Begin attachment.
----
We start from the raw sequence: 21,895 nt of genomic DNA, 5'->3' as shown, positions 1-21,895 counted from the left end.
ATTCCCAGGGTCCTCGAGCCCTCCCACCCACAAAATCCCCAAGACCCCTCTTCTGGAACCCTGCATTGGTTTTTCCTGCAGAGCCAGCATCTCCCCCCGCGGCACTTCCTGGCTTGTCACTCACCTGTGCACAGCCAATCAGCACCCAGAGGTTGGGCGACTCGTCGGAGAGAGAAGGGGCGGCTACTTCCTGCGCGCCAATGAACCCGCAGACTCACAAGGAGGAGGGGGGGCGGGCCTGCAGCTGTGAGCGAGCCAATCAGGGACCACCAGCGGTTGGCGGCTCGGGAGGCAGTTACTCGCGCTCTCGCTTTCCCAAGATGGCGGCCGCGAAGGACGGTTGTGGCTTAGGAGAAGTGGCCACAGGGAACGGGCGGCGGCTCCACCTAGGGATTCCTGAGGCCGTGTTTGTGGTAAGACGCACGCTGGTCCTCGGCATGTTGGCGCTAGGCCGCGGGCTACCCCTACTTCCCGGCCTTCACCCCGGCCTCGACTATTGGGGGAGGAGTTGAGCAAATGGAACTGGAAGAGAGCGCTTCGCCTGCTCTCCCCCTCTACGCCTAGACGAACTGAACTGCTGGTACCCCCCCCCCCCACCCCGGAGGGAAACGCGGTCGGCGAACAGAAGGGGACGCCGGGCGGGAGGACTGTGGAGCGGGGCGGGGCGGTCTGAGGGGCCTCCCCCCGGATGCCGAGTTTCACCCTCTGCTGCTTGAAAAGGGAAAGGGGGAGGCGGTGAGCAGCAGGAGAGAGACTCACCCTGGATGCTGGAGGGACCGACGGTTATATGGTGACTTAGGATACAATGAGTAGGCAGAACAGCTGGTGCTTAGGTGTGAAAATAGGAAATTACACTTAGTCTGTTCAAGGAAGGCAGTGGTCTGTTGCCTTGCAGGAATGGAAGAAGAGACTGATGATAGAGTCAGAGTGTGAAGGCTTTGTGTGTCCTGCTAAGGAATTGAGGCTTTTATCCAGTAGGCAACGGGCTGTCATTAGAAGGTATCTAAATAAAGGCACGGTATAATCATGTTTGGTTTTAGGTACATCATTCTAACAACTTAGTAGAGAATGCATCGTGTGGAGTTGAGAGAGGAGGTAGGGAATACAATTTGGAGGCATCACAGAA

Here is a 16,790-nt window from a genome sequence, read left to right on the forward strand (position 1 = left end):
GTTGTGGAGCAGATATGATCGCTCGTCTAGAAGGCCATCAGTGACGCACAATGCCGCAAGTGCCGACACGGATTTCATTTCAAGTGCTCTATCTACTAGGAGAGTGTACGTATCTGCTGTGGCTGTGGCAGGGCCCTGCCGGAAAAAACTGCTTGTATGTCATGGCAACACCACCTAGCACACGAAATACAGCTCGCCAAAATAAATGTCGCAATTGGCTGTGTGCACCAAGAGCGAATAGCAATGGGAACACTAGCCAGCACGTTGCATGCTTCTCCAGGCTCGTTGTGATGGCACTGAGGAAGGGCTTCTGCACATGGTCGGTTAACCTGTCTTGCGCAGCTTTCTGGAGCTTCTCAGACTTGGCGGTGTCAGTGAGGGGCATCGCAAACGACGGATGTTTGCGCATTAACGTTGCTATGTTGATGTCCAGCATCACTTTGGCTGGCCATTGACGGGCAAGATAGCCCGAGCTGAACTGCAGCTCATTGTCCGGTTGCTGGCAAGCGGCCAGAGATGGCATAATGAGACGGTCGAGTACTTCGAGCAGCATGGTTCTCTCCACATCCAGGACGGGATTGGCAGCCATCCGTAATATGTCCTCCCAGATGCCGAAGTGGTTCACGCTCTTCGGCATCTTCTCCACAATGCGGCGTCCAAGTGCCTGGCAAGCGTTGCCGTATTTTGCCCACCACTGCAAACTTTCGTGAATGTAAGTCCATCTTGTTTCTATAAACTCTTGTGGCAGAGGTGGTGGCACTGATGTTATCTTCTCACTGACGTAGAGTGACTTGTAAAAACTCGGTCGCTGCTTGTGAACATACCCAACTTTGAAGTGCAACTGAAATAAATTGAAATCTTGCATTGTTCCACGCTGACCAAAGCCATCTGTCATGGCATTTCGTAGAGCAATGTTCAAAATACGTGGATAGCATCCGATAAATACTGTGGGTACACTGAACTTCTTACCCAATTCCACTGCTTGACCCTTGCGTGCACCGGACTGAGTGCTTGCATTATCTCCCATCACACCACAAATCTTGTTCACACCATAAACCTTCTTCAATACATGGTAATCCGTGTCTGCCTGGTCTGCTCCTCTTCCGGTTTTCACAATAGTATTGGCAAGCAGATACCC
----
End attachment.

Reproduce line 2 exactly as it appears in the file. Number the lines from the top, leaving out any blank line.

ATTCCCAGGGTCCTCGAGCCCTCCCACCCACAAAATCCCCAAGACCCCTCTTCTGGAACCCTGCATTGGTTTTTCCTGCAGAGCCAGCATCTCCCCCCGCGGCACTTCCTGGCTTGTCACTCACCTGTGCACAGCCAATCAGCACCCAGAGGTTGGGCGACTCGTCGGAGAGAGAAGGGGCGGCTACTTCCTGCGCGCCAATGAACCCGCAGACTCACAAGGAGGAGGGGGGGCGGGCCTGCAGCTGTGAGCGAGCCAATCAGGGACCACCAGCGGTTGGCGGCTCGGGAGGCAGTTACTCGCGCTCTCGCTTTCCCAAGATGGCGGCCGCGAAGGACGGTTGTGGCTTAGGAGAAGTGGCCACAGGGAACGGGCGGCGGCTCCACCTAGGGATTCCTGAGGCCGTGTTTGTGGTAAGACGCACGCTGGTCCTCGGCATGTTGGCGCTAGGCCGCGGGCTACCCCTACTTCCCGGCCTTCACCCCGGCCTCGACTATTGGGGGAGGAGTTGAGCAAATGGAACTGGAAGAGAGCGCTTCGCCTGCTCTCCCCCTCTACGCCTAGACGAACTGAACTGCTGGTACCCCCCCCCCCCACCCCGGAGGGAAACGCGGTCGGCGAACAGAAGGGGACGCCGGGCGGGAGGACTGTGGAGCGGGGCGGGGCGGTCTGAGGGGCCTCCCCCCGGATGCCGAGTTTCACCCTCTGCTGCTTGAAAAGGGAAAGGGGGAGGCGGTGAGCAGCAGGAGAGAGACTCACCCTGGATGCTGGAGGGACCGACGGTTATATGGTGACTTAGGATACAATGAGTAGGCAGAACAGCTGGTGCTTAGGTGTGAAAATAGGAAATTACACTTAGTCTGTTCAAGGAAGGCAGTGGTCTGTTGCCTTGCAGGAATGGAAGAAGAGACTGATGATAGAGTCAGAGTGTGAAGGCTTTGTGTGTCCTGCTAAGGAATTGAGGCTTTTATCCAGTAGGCAACGGGCTGTCATTAGAAGGTATCTAAATAAAGGCACGGTATAATCATGTTTGGTTTTAGGTACATCATTCTAACAACTTAGTAGAGAATGCATCGTGTGGAGTTGAGAGAGGAGGTAGGGAATACAATTTGGAGGCATCACAGAA